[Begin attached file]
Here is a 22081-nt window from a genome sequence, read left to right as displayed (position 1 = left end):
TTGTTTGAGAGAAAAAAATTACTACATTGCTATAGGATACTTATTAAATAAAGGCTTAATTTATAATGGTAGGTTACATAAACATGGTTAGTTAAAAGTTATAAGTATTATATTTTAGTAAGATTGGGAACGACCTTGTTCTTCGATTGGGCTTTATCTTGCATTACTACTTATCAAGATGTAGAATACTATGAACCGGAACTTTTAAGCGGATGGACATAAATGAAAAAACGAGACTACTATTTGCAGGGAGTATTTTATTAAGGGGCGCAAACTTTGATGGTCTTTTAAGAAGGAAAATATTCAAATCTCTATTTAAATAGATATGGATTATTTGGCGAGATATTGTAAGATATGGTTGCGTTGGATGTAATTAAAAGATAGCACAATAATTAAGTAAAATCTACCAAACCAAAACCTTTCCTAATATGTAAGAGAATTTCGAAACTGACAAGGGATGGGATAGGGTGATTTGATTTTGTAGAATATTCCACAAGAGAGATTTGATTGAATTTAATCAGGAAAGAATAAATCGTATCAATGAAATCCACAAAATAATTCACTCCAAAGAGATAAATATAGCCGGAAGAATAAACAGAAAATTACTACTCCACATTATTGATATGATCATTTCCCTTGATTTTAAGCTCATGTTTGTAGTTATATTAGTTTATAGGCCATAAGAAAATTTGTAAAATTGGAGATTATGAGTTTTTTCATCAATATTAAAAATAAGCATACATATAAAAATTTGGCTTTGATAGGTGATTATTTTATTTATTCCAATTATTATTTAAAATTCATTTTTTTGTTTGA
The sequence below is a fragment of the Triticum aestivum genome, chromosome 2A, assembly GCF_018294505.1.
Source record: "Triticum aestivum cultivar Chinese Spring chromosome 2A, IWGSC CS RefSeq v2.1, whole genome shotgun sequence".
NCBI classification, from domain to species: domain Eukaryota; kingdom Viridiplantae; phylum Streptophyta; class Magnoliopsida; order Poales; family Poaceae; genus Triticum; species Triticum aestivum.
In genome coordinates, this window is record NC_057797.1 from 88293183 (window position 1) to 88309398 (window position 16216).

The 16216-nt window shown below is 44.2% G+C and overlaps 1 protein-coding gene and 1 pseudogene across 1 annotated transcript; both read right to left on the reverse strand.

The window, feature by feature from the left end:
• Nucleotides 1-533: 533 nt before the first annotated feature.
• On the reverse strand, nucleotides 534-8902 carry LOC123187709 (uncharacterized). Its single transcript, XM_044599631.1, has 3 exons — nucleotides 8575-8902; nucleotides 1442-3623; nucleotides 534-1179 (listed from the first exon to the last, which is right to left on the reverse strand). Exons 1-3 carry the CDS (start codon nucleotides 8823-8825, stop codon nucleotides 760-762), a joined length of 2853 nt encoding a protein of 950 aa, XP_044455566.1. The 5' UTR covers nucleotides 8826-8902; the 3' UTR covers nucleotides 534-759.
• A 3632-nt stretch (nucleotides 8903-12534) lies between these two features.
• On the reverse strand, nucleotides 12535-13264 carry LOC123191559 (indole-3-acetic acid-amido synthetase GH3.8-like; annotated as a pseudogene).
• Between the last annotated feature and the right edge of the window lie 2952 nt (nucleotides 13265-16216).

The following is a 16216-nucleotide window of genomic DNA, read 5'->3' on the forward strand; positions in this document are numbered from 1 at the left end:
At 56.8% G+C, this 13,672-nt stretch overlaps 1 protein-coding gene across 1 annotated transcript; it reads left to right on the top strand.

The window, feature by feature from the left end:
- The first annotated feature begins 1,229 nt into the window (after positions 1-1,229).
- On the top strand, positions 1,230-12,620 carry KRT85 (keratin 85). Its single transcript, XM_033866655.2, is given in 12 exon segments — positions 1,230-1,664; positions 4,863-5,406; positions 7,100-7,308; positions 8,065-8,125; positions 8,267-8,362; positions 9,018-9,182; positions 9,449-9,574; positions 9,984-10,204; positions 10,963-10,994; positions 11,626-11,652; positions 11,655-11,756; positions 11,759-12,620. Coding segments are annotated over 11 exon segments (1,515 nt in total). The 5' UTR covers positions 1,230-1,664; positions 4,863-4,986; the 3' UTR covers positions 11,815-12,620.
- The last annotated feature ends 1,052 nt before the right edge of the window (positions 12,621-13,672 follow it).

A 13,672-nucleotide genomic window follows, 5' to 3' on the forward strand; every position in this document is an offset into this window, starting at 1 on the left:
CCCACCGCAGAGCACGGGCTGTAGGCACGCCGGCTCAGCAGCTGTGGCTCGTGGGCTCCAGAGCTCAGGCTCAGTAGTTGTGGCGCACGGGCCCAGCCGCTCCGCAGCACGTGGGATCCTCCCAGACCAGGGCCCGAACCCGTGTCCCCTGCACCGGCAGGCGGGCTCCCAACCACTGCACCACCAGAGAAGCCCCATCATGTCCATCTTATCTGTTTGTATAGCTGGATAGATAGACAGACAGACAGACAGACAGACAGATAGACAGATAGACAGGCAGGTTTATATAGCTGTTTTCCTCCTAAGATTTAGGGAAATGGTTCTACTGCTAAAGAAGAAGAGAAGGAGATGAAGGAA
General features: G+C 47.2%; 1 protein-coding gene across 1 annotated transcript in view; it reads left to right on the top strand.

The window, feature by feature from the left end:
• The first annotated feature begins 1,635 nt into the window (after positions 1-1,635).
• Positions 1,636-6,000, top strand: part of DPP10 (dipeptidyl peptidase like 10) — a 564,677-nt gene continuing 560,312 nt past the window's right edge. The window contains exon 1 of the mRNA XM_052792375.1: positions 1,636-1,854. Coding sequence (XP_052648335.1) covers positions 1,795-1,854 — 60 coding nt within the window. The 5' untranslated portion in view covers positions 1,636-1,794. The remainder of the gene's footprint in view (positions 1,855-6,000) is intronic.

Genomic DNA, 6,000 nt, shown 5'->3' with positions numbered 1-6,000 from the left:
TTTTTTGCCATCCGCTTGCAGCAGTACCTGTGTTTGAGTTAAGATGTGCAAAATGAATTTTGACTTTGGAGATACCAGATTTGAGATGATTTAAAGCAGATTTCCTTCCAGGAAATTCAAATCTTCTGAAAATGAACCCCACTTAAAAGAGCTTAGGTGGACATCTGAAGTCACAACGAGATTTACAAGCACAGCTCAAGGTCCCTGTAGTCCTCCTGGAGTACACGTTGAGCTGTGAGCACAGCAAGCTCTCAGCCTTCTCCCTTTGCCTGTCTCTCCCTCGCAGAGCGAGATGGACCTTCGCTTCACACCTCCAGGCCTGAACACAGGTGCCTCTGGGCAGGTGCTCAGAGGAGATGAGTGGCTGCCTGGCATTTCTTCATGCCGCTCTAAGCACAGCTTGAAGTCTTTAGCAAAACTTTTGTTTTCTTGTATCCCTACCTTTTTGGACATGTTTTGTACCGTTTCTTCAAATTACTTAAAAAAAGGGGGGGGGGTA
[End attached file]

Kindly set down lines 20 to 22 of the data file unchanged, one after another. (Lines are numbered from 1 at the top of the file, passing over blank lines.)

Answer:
A 13,672-nucleotide genomic window follows, 5' to 3' on the forward strand; every position in this document is an offset into this window, starting at 1 on the left:
CCCACCGCAGAGCACGGGCTGTAGGCACGCCGGCTCAGCAGCTGTGGCTCGTGGGCTCCAGAGCTCAGGCTCAGTAGTTGTGGCGCACGGGCCCAGCCGCTCCGCAGCACGTGGGATCCTCCCAGACCAGGGCCCGAACCCGTGTCCCCTGCACCGGCAGGCGGGCTCCCAACCACTGCACCACCAGAGAAGCCCCATCATGTCCATCTTATCTGTTTGTATAGCTGGATAGATAGACAGACAGACAGACAGACAGACAGATAGACAGATAGACAGGCAGGTTTATATAGCTGTTTTCCTCCTAAGATTTAGGGAAATGGTTCTACTGCTAAAGAAGAAGAGAAGGAGATGAAGGAA
General features: G+C 47.2%; 1 protein-coding gene across 1 annotated transcript in view; it reads left to right on the top strand.